Last week the Land Board approved the Thirty Meter Telescope (TMT). That's the final word. It's over.
Along with several others, I attended the Land Board meeting Friday in Honolulu where they heard testimony. Then they went into executive session and made their decision.
It's hard for me to find the words to say how important this is.
Last night I attended a presentation at 'Imiloa Astronomy Center of students from about ten different high schools from around the world. Each gave a scientific report and they were so high level they were just mind-boggling. One was kids from India describing how to measure the mass of the Milky Way. They went into every little step of how a planet forms and dies, and it was evident they hadn't memorized anything, they actually knew it. It gives you so much faith in human beings and their ability to think and do these kinds of great things.
There was also a presentation by high school students from Keaukaha on how to make a koa and fiberglass canoe. It was much more involved than I would have thought. And a robotics team from Kalani High School that was made up of three girls. One of them told the audience that before she got involved in robotics she was very shy. But now, through robotics, she has discovered a passion for teaching small kids and especially girls. She raised her hand and said, "YES!!" It's amazing to see students achieving what they didn't think they could achieve.
The Thirty Meter Telescope sponsored this event at 'Imiloa. There are all sorts of interesting things going on, which we don't necessarily know are happening, because of the Thirty Meter Telescope and its commitment to education.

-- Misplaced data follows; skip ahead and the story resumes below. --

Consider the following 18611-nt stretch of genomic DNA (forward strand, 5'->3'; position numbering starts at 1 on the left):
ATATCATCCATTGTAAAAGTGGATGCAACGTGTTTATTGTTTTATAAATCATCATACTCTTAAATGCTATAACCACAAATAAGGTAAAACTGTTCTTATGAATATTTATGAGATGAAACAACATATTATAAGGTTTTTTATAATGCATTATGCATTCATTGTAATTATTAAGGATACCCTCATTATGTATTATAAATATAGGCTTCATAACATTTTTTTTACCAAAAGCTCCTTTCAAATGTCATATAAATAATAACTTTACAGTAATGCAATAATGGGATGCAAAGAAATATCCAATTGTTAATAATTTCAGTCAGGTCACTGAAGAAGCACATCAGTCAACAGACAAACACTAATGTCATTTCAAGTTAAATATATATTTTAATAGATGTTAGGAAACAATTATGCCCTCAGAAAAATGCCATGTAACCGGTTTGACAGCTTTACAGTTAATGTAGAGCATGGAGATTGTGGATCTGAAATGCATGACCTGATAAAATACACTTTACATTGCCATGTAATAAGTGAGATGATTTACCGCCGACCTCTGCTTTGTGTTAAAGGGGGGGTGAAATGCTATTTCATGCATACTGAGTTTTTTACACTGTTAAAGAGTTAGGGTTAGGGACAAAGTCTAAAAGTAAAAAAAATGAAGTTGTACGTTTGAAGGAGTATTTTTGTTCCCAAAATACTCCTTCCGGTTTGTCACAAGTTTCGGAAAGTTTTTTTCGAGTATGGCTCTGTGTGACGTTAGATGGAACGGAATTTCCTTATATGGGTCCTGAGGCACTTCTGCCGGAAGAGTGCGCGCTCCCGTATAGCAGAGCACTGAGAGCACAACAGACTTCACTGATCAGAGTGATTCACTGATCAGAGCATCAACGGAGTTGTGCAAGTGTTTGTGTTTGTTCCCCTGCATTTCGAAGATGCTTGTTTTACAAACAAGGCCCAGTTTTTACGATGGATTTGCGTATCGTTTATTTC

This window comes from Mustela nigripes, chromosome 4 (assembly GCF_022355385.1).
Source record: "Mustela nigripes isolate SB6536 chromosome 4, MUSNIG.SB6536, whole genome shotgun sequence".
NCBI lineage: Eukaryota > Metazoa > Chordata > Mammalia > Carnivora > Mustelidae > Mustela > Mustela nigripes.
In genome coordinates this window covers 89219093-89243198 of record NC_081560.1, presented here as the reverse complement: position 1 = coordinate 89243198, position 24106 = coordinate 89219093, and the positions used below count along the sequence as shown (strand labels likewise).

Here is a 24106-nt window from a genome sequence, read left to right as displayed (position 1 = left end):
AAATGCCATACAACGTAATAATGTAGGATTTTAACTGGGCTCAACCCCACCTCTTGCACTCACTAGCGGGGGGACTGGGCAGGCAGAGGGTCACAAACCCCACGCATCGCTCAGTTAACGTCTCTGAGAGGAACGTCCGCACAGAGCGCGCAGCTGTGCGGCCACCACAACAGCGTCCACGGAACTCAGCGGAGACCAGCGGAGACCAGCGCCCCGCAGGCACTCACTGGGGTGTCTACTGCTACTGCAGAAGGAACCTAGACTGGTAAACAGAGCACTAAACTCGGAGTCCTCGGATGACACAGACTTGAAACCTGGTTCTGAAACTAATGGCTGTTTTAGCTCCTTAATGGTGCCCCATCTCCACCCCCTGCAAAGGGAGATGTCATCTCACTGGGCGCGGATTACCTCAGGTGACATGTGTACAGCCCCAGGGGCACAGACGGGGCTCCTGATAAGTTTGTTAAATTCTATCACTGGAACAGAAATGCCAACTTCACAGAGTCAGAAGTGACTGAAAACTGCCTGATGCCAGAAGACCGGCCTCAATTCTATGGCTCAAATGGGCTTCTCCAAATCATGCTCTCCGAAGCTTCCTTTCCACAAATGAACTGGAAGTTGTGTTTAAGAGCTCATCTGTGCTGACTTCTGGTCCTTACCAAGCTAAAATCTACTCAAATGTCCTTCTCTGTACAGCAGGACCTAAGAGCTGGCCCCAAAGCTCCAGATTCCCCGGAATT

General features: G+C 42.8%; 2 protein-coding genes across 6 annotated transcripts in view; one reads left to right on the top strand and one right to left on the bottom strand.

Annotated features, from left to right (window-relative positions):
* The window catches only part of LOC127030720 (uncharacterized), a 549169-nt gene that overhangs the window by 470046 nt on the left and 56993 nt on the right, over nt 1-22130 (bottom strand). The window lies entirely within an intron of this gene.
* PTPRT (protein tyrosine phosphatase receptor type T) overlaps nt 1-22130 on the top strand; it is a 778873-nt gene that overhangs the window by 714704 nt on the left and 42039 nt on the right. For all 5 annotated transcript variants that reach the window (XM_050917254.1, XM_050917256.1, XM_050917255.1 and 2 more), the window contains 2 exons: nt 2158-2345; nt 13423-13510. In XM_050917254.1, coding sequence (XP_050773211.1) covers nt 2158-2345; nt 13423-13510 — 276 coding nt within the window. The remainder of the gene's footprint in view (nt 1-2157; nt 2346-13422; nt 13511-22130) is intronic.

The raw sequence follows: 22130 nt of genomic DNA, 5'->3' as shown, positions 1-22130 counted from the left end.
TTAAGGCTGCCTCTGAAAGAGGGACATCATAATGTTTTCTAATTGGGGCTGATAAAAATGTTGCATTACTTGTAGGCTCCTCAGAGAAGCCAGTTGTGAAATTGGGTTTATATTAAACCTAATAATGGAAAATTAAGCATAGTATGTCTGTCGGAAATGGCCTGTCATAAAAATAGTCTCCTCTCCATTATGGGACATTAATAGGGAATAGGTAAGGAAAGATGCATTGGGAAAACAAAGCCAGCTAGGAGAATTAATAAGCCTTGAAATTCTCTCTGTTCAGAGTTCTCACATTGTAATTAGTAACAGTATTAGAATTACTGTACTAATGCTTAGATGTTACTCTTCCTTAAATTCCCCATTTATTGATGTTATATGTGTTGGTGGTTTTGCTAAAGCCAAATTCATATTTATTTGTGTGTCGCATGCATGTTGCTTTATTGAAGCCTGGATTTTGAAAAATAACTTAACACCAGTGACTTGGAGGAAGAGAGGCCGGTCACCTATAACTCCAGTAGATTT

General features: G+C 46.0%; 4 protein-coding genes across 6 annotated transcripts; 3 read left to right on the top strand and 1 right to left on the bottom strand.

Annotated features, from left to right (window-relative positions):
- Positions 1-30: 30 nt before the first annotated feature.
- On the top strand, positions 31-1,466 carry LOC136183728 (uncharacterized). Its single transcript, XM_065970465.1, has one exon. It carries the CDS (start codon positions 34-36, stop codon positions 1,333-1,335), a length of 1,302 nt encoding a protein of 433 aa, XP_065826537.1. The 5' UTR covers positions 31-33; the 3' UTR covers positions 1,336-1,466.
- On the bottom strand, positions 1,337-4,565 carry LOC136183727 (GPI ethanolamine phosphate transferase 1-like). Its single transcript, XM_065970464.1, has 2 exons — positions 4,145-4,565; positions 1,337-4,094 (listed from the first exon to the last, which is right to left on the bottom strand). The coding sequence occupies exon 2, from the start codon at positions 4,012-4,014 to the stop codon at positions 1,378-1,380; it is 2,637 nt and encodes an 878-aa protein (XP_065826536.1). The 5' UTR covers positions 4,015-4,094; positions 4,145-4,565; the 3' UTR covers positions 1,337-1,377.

Here is the testimony I gave this morning to the Board of Land and Natural Resources:
I have been involved with the TMT project from the beginning and decided to support it because of TMT's efforts to do the right thing for our Big Island. This is a once-in-a-lifetime opportunity for us. A project like the TMT will never come our way again. The benefits to the Big Island's young people - not just today's generation, but future generations too - is enormous.
The TMT is giving $1 million dollars annually to The Hawaii Island New Knowledge (Think) fund. The annual installments begin next month and last through the ten years of construction and the 50 years of viewing time.
The Big Island has the lowest median family income in the state, and education is the best predicted of family income. The TMT partner's contribution is strictly discretionary spending. It is money out. There is no money coming in. If we stretch the waiting period too far, we could lose the whole project.
Time is of the essence. Please do not jeopardize this education fund for our young people.
President, Hamakua Springs Country Farms and its 70 workers.
Also representing the Hawaii Farmers and Ranchers United. This grassroots organization represents 90 percent of the farm value produced on the Big Island.
Also, President of the Big Island Community Coalition. Its steering committee members in their private capacities are:
Dave DeLuz, Jr., President, Big Island Toyota
Rockne Freitas, Former Chancellor, Hawaii Community College
Michelle Galimba, Member, Board of Agriculture and Ka'u rancher
Richard Ha, President, Hamakua Springs Country Farms
Wallace Ishibashi, Former Chair Big island Labor Alliance, DHHL commissioner.
Kuulei Kealoha Cooper, Trustee of Kealoha Trust
D. Noelani Kalipi, Former Staffer for Senator Akaka. Helped to write the Akaka Bill.
Ka'iu Kimura, Executive Director, 'Imiloa Astronomy Center
H.M. Monty Richards, Kama'aina Cattle Rancher
Marcia Sakai, Vice Chancellor for Student Affairs, UH Hilo
Kumu Lehua Veincent, Principal of Kamehameha Schools, Hawai'i Island campus
William Walters, President, W.H. Shipman., Ltd.
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